The Crest of the Commonwealth of Australia Treasury Portfolio Ministers
Picture of Wayne Swan

Wayne Swan

Deputy Prime Minister and Treasurer

3 December 2007 - 27 June 2013

11 August 2011

Interview with Geoff Hutchison

ABC Radio 720, Perth

11 August 2011

SUBJECTS: Global outlook; Australian economy; returning the Budget to surplus; Government's productivity and reform agenda; people smuggling

HUTCHISON:

Mr Swan, good morning to you.

TREASURER:

Good morning it's good to be here too.

HUTCHISON:

I know you'll tell us how resilient our economy is, how strong the fundamentals are that underpin it, but if this global share market slide continues what will be the flow-on effects for the Australian economy?

TREASURER:

Well, let's just go through it a bit. I mean, we're seeing extraordinary volatility and uncertainty in international markets over the last week or so, and really the big question is to what extent that impacts upon growth in the global economy overall. In fact, you could say that one of the big things that happened in the United States wasn't just what occurred when they lifted their debt ceiling, but it was also the growth figures that came out around the same time, which showed that growth in the US was weak, certainly nowhere near as strong as people had previously expected.

So I think what markets are responding to is two things. In Europe, they're responding to the challenges of sovereign debt and also associated matters in the banking system, and I think in the case of the United States, they're worried about the trend of growth there. Really the question is to what extent will that impact on global growth given the fact that growth in our region, Geoff, is so strong and has been so strong for some time. We are seeing a bit of a changing of the guard in the global economy from West to East. That is a major advantage to Australia but also what is the major advantage to Australia is that we avoided recession because we moved to stimulate our economy and of course all of our financial institutions here are very strong. Our banks are in a very, very strong position, and that also stands us in very good stead along with low unemployment and that very big pipeline of investment that we're seeing in resources.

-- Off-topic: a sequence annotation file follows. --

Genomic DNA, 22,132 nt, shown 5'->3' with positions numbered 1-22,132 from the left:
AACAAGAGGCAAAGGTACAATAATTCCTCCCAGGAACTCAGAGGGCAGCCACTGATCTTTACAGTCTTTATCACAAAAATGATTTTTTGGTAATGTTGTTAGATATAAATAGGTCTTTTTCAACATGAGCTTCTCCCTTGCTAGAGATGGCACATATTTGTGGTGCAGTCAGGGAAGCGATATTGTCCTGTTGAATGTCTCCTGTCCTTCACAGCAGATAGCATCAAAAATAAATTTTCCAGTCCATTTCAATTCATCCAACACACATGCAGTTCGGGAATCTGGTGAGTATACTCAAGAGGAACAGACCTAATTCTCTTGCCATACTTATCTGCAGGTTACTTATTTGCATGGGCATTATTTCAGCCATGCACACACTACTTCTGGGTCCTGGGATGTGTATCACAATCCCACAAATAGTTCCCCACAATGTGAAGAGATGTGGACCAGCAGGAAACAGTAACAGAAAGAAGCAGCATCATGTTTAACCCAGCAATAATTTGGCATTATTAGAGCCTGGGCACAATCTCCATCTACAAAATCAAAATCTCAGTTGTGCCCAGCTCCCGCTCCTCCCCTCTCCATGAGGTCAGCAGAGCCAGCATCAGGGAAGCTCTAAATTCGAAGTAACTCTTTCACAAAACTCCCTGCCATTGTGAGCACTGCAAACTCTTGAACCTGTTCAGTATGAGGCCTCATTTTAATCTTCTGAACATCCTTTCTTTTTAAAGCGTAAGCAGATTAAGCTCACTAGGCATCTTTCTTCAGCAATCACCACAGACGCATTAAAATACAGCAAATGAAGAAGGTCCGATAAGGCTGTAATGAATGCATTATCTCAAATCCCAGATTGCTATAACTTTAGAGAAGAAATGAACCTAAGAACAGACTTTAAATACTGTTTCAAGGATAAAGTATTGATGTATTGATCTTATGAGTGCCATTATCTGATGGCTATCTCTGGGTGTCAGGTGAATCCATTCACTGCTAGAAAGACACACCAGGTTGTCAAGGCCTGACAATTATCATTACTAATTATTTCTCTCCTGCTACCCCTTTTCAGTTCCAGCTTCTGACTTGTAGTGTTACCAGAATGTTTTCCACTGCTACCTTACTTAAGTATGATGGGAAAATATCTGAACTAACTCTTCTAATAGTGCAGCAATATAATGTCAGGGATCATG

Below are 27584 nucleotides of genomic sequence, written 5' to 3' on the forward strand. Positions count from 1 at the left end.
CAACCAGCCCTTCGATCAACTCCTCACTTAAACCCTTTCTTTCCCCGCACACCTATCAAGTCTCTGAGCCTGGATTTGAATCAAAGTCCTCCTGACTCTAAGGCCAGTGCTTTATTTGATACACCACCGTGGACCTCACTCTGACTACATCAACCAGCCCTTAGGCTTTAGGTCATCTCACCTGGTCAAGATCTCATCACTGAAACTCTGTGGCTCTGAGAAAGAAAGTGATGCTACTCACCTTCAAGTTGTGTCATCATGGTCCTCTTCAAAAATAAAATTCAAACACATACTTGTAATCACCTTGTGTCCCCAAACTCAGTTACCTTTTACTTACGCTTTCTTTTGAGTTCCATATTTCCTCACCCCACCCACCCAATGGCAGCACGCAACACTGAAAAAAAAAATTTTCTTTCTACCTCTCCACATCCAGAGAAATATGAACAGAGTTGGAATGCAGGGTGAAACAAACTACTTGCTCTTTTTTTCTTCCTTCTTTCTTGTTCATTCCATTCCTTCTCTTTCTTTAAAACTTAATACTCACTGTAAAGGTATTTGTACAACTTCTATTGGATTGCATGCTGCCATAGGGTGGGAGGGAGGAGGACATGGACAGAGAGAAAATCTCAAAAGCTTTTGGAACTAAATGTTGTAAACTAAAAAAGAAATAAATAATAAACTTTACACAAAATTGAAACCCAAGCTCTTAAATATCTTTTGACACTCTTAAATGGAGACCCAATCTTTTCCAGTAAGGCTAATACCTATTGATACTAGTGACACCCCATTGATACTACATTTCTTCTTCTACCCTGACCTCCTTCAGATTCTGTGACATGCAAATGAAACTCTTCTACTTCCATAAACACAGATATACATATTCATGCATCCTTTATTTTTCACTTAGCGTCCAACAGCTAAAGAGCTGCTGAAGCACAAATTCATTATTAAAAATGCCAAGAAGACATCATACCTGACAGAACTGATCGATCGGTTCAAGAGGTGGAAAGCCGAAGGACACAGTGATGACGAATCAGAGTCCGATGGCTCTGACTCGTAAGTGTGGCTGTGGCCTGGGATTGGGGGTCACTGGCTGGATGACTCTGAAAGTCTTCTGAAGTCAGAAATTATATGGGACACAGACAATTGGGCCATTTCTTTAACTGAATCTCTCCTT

HUTCHISON:

Can Australian home owners and mortgage holders at least feel some confidence that we're likely to see a series of interest rate cuts in that the last month of this year and into the next?

TREASURER:

Well, that's entirely a matter, as you know, for the independent Reserve Bank. The Reserve Bank issued their Statement on Monetary Policy last Friday where they commented on growth and the likely course of the economy in the years ahead. But we've had some pretty serious volatility and uncertainty in the global economy since then.

I think what Australians can be very confident about is that things are stronger here than in just about any other developed economy but we're not immune from the impacts and fallouts in terms of global growth. But we certainly stand out, particularly amongst developed economies for our strength and our low public debt, the investment pipeline I was talking about before, and the strength of our financial institutions.

HUTCHISON:

Treasurer, having spent billions and billions of dollars to insulate the economy from the global financial crisis three years ago, why are you so steadfastly saying that you will return a surplus in 2012-13?

TREASURER:

Look that's a very good question, and of course when we're looking at what's going on in markets, there are people who really feel those impacts in the markets, particularly say self-funded retirees. But one of the reasons that we are so strong about our fiscal policy is, and one of the reasons that international institutions - for example the IMF gave our economy a big tick - is that we've got a very clear, consistent and methodical fiscal policy, and we put that in place when we moved to stimulate the economy back in 2008-09. What we said then was that we would move and put in place a very strict fiscal policy as growth returned, and we've been doing that and we have put in place the objective of coming back to surplus in 2012-13 because that's important to send a message to the world that there's a very strong, consistent and clear fiscal policy in Australia and of course that's what they're not seeing in some of the other developed economies.